Q&A with Mike Lauderdale
‘Misconduct' redefined to help challenge unemployment claims
Q: I understand the Oklahoma Legislature recently enacted changes regarding the ability of a discharged employee to obtain unemployment benefits. Tell us about the changes.
A: Yes. Starting on Nov. 1, Oklahoma employees who file for unemployment after being terminated for cause will have significantly more difficulty qualifying for benefits due to a recent statutory amendment which provides a new legal definition of “misconduct.”
Q: What was the standard under the prior law?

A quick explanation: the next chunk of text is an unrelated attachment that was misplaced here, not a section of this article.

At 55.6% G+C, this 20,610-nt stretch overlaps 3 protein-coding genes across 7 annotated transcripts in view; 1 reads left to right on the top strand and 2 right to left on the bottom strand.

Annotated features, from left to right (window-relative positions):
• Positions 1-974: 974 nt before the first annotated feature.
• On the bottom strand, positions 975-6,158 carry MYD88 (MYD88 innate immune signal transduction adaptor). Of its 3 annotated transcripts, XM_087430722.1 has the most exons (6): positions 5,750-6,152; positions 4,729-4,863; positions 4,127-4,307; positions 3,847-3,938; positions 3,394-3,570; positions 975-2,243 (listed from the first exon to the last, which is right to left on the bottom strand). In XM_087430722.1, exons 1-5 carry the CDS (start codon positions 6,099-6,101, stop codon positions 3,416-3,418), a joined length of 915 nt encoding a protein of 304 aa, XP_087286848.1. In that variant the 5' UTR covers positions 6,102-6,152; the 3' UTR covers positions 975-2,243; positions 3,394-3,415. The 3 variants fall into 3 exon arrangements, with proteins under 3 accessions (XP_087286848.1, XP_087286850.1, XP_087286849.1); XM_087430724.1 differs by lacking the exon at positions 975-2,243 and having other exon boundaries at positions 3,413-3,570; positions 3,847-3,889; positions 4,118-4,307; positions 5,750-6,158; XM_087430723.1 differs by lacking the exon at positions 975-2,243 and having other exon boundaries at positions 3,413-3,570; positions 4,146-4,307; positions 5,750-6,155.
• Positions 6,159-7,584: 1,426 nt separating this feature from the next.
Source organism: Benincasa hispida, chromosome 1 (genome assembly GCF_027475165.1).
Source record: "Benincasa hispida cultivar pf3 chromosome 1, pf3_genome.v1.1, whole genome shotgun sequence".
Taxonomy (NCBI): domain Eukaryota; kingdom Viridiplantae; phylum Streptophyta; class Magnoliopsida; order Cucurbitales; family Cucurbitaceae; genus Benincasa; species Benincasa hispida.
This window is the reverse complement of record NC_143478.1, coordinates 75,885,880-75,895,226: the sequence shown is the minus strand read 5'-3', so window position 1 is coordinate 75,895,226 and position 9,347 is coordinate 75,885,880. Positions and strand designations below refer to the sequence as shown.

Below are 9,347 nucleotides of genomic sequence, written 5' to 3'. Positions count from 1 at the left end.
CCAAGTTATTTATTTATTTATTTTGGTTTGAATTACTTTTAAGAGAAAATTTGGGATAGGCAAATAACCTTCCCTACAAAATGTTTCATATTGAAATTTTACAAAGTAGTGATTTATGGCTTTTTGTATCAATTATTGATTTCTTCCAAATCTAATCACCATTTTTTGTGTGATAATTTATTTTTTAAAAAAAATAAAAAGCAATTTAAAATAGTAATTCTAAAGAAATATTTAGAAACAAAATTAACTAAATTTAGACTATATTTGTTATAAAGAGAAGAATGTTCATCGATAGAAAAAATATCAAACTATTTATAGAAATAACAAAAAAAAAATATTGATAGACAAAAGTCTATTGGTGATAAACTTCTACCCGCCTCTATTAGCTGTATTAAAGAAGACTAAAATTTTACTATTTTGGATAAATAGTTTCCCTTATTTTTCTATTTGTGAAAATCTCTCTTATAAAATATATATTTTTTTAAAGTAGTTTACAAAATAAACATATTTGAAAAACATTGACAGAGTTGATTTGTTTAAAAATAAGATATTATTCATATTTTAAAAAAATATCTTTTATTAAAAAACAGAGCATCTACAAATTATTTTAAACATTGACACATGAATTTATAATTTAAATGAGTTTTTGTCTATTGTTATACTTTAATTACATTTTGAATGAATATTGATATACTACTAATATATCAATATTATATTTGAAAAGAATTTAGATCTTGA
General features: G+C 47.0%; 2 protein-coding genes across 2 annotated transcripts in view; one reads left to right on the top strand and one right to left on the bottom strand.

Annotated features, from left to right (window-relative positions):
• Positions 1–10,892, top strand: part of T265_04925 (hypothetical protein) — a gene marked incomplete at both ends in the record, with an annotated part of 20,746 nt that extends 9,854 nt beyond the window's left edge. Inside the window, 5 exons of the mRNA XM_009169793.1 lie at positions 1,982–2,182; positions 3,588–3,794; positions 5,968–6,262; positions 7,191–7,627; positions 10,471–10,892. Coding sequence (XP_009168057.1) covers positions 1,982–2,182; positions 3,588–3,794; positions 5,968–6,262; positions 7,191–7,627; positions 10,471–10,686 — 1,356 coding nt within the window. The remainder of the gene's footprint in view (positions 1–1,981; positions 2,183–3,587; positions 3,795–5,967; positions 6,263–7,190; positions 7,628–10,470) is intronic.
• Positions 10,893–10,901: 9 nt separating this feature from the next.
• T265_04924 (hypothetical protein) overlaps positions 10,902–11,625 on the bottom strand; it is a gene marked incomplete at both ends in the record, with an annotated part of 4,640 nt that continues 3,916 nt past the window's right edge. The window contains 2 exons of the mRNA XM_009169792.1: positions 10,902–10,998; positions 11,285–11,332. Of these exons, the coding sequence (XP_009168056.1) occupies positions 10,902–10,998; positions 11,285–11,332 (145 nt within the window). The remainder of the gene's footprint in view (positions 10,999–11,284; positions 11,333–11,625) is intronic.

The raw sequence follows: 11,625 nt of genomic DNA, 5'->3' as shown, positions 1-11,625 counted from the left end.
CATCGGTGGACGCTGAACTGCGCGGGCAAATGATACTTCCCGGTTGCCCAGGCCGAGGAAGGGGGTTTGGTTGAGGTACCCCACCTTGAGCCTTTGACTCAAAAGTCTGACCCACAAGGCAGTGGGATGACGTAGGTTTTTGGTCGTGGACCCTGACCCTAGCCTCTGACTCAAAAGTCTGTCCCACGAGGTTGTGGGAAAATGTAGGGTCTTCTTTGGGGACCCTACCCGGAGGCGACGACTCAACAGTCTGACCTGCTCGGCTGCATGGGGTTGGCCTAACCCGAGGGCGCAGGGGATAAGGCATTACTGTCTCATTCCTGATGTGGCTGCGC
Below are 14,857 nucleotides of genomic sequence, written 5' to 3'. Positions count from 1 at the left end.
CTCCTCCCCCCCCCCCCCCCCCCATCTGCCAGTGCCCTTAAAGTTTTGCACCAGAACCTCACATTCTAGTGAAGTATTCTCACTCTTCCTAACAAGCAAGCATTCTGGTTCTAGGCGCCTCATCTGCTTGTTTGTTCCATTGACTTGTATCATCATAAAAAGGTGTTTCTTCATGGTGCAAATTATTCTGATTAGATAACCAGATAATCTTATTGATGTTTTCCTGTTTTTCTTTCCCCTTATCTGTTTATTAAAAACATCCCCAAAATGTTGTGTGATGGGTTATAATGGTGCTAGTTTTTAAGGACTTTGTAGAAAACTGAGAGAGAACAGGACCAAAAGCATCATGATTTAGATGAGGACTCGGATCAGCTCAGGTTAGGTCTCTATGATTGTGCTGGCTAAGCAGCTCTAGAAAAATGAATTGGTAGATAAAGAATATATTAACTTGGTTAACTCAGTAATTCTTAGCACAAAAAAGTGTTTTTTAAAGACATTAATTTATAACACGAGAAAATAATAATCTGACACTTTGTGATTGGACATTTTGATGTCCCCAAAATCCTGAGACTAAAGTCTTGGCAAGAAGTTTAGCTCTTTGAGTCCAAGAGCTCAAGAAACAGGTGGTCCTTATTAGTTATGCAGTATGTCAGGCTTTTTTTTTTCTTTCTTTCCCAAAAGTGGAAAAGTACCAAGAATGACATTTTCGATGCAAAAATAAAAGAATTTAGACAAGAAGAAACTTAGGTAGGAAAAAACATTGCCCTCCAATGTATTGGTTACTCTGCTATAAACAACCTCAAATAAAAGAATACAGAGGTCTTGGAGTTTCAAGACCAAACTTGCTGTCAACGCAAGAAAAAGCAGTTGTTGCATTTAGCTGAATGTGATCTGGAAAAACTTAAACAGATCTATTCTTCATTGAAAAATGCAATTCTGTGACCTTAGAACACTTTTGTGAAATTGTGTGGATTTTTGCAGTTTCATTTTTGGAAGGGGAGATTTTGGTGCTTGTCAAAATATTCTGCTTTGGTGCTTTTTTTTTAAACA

A: While Oklahoma employers could challenge unemployment claims in situations where the employee was terminated for cause, proving such misconduct was difficult because the term “misconduct” was not defined by the Legislature. Accordingly, the courts crafted their own definition which placed a high burden upon the employer to meet in order to disqualify employees from receiving benefits even where the separation from employment was for cause. Basically, in order to prove “misconduct,” an employer was required to show that the reason for separation was an intentional or deliberate violation or disregard of standards of behavior or a high level of carelessness or negligence. Mere inefficiency, unsatisfactory conduct, failure of good performance as a result of inability or incapacity, inadvertencies or ordinary negligence in isolated instances, or good faith errors in judgment or discretion were not deemed to be “misconduct.”